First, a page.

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Christmas contact arrangements for children after divorce - Christopher Price of Tayntons Solicitors

By Christopher Price, partner and solicitor at Tayntons Solicitors 

If you and your child's other parent are no longer living together, you will need to make arrangements for the Christmas period.

Working out early on where your child will spend each day avoids last-minute stress and disputes that cannot be settled in time for the festive period.

With family courts experiencing a backlog of cases, it is particularly important to resolve matters early this year because if you do need the help of a judge in making arrangements, you may have to wait for a court appointment.

The legal position for separated parents at Christmas

If you have a child arrangements order in place, this may set out which days a child should spend with each parent over Christmas. If not, then parents should come to an agreement between themselves wherever possible. The courts prefer that a case is only brought where it is unavoidable.

If the court is asked to decide, it will consider what it believes to be in the best interests of the child.

How a shared Christmas can work

Sharing a family Christmas is never easy. One way that parents deal with the issue is by alternating Christmases, so that their child spends one Christmas with one parent, then the next year with the other.

If parents live close enough together, then Christmas Eve could be spent with one parent with the child waking up in that house on Christmas morning, then they could spend the rest of the day and Christmas night with the other parent. For small children, it is best to avoid too much travelling around Christmas, however.

The parent who does not have the child on Christmas Day itself could hold their celebration on an alternative day, to include giving gifts and having Christmas lunch then.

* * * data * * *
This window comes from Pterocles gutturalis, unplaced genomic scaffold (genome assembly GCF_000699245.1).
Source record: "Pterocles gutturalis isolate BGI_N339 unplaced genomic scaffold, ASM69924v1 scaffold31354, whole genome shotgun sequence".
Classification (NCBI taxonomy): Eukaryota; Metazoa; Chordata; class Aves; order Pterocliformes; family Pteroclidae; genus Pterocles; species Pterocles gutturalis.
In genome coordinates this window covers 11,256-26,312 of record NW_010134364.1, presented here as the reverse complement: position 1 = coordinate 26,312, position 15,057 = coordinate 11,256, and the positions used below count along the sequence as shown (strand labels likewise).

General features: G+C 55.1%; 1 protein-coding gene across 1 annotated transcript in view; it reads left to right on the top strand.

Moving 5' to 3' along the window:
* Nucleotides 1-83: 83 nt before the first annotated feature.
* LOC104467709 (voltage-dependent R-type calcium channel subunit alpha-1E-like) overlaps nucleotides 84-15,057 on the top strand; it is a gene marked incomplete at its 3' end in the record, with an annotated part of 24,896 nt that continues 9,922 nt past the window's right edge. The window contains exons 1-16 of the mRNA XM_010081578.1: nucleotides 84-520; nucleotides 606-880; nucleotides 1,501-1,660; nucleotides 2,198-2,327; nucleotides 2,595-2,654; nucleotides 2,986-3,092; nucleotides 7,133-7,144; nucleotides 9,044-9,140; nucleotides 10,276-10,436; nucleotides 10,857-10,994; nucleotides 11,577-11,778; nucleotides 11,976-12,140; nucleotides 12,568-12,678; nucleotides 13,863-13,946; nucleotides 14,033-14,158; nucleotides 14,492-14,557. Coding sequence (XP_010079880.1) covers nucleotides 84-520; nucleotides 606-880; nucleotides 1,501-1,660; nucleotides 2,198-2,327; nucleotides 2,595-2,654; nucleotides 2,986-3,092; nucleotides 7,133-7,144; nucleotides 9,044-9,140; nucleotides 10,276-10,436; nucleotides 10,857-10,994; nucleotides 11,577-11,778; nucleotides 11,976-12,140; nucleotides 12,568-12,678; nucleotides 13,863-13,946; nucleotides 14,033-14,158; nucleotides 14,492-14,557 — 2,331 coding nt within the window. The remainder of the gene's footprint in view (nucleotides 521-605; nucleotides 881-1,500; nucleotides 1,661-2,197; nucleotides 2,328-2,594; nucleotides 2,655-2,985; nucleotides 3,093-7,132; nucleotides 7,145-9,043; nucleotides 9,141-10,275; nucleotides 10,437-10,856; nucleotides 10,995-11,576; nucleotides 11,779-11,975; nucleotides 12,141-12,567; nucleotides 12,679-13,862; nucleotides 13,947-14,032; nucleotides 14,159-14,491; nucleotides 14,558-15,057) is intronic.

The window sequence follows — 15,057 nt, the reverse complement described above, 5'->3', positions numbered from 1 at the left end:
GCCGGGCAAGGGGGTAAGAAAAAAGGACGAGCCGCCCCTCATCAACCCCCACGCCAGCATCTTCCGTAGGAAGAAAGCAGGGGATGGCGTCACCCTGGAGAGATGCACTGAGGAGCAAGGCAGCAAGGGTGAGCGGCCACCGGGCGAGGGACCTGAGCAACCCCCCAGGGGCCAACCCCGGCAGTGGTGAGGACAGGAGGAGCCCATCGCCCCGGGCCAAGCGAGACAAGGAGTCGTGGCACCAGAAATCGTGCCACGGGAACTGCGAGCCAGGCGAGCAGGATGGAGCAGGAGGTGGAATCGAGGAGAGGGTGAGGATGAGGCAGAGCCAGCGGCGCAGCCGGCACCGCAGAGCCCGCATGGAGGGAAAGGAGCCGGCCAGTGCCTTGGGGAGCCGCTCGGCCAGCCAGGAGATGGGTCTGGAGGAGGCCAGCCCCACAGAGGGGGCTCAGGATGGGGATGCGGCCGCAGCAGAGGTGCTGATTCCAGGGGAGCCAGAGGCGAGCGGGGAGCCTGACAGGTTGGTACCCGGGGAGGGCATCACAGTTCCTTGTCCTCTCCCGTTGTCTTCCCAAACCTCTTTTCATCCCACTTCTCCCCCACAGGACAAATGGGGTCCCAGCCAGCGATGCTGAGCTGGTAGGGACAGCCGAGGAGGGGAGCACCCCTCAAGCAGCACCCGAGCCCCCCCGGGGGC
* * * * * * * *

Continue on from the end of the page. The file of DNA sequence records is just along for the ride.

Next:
How to agree child arrangements for Christmas

You can start by talking to or emailing your child's other parent to put forward your ideas. It is important to try and discuss the options and your views calmly to avoid the situation becoming fraught.

Think about the practicalities, such as travel, and which other relatives might be around if you would like your child to spend time with them as well.

You can also discuss gifts so that these are balanced and well-thought out.

If you are able to reach an agreement, it is advisable to put this in writing so that misunderstandings can be avoided, and no details are forgotten. You can also discuss what will be happening with your child so that they are prepared.

Legal help and mediation

If you are finding it hard to come to an agreement with your child's other parent, you are advised to try and resolve matters sooner rather than later. This can avoid difficulties over the Christmas period and will also give you and your child time to adjust and discuss what will be happening.

An expert family solicitor can also step in on your behalf to advise you and negotiate. They will be able to send an initial letter to your child's other parent or their solicitors setting out some acceptable options.

A solicitor can also refer you to mediation where necessary. A neutral mediator will help you both to consider the options open to you and to see whether you can reach an agreement.

Contact our divorce and family solicitors in Gloucester

 If you are separated or divorced and you would like to talk to an expert family law solicitor about childcare arrangements for Christmas, our team will be happy to hear from you.

Our divorce and family partner and solicitor, Christopher Price, has many years of experience in dealing with child arrangements and will be able to advise you of your options and the best course of action for you and your child.

To speak to Christopher, call 01452 509006, email christopher.price@tayntons.co.uk or request a call back.

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